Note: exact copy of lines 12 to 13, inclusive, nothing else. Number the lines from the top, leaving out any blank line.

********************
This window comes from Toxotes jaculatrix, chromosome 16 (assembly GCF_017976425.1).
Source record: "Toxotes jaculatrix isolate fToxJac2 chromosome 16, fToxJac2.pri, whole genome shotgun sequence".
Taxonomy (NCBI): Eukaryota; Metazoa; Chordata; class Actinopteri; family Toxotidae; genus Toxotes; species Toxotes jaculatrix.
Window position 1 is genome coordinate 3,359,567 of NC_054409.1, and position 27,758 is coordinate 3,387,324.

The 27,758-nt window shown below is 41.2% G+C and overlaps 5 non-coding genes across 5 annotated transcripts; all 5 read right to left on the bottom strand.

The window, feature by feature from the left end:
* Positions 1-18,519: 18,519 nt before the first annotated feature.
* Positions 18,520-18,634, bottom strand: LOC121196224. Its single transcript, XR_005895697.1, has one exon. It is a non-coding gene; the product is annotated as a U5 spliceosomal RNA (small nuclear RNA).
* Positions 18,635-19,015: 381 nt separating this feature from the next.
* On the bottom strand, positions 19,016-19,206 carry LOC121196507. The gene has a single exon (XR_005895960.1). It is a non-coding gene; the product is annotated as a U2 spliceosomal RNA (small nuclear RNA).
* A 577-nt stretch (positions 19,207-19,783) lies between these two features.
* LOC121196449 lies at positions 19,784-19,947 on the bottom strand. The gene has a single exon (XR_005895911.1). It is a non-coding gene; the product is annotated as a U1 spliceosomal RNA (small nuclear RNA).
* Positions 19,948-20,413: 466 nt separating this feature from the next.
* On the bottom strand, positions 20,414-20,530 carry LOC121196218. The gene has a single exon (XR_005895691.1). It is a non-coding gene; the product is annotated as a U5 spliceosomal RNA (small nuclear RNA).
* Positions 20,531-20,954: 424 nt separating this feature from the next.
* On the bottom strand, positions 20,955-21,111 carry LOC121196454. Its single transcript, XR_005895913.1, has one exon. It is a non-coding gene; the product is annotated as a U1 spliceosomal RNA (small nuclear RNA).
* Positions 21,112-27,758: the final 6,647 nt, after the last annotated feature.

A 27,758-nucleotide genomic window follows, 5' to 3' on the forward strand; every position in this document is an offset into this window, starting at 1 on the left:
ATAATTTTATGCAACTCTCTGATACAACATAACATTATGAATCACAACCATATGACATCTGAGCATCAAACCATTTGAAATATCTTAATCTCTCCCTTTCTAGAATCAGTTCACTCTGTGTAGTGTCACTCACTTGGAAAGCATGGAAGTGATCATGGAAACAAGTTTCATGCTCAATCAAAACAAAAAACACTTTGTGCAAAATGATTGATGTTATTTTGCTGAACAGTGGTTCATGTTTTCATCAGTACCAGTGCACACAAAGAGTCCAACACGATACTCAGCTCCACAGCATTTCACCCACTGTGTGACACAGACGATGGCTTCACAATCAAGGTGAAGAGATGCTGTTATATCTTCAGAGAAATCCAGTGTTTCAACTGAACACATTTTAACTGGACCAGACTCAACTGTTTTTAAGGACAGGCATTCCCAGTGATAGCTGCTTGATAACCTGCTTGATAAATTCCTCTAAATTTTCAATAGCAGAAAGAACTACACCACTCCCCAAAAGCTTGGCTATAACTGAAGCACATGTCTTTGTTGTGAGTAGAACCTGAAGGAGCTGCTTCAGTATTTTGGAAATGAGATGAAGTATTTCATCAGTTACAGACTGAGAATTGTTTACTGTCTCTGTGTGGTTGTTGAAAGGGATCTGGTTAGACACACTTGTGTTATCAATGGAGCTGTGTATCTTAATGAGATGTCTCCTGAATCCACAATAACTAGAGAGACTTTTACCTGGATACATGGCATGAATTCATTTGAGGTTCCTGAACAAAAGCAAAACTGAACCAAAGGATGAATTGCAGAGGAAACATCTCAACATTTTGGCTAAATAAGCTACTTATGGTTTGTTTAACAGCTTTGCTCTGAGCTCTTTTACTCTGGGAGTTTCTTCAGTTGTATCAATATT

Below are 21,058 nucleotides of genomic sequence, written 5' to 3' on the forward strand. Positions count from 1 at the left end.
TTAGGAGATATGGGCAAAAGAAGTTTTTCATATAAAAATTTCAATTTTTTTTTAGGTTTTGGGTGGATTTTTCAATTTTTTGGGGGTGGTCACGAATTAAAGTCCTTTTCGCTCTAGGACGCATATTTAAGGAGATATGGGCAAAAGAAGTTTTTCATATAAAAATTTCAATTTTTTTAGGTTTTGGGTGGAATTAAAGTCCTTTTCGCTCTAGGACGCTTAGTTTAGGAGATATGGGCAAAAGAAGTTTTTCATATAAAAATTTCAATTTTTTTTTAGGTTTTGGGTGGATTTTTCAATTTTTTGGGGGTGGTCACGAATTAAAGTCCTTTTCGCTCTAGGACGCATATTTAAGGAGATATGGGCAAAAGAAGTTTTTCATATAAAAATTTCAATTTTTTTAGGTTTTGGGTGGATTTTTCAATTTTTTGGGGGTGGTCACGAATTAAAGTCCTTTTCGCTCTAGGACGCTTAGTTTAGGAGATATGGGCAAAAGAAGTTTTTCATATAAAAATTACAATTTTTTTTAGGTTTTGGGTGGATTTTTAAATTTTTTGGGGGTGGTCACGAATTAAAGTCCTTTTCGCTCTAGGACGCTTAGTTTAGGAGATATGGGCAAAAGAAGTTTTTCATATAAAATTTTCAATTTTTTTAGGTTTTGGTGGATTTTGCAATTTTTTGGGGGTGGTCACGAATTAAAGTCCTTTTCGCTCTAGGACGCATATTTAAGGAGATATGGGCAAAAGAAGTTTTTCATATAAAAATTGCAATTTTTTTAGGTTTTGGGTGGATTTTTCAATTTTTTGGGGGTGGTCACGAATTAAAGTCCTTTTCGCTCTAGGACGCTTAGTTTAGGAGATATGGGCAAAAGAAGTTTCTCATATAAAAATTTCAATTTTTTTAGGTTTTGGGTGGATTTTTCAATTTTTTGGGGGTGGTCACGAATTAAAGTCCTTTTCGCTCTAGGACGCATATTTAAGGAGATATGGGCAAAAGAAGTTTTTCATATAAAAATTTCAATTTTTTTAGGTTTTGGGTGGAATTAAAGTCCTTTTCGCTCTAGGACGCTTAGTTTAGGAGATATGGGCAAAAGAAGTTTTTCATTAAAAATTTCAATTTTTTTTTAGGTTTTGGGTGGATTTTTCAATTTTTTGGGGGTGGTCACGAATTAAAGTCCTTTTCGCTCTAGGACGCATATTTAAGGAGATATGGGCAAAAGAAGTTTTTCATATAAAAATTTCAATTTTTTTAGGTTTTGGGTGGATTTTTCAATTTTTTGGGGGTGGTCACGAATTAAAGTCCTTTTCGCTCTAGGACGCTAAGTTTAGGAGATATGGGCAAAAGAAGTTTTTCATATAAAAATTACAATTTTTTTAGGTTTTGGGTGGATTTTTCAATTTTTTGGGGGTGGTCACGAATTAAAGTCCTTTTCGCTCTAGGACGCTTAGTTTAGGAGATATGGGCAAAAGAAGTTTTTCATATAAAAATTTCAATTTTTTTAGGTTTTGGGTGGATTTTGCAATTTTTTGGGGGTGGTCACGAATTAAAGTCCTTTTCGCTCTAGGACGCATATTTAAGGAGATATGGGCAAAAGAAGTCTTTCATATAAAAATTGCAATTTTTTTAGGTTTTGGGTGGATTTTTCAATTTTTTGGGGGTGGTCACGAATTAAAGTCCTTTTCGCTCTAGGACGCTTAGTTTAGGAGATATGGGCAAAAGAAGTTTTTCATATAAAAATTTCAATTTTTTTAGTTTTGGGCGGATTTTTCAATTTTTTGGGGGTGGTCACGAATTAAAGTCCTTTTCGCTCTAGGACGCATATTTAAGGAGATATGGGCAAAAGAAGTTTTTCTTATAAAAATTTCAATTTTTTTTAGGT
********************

* LOC121196449 lies at positions 19,784-19,947 on the bottom strand. The gene has a single exon (XR_005895911.1). It is a non-coding gene; the product is annotated as a U1 spliceosomal RNA (small nuclear RNA).
* Positions 19,948-20,413: 466 nt separating this feature from the next.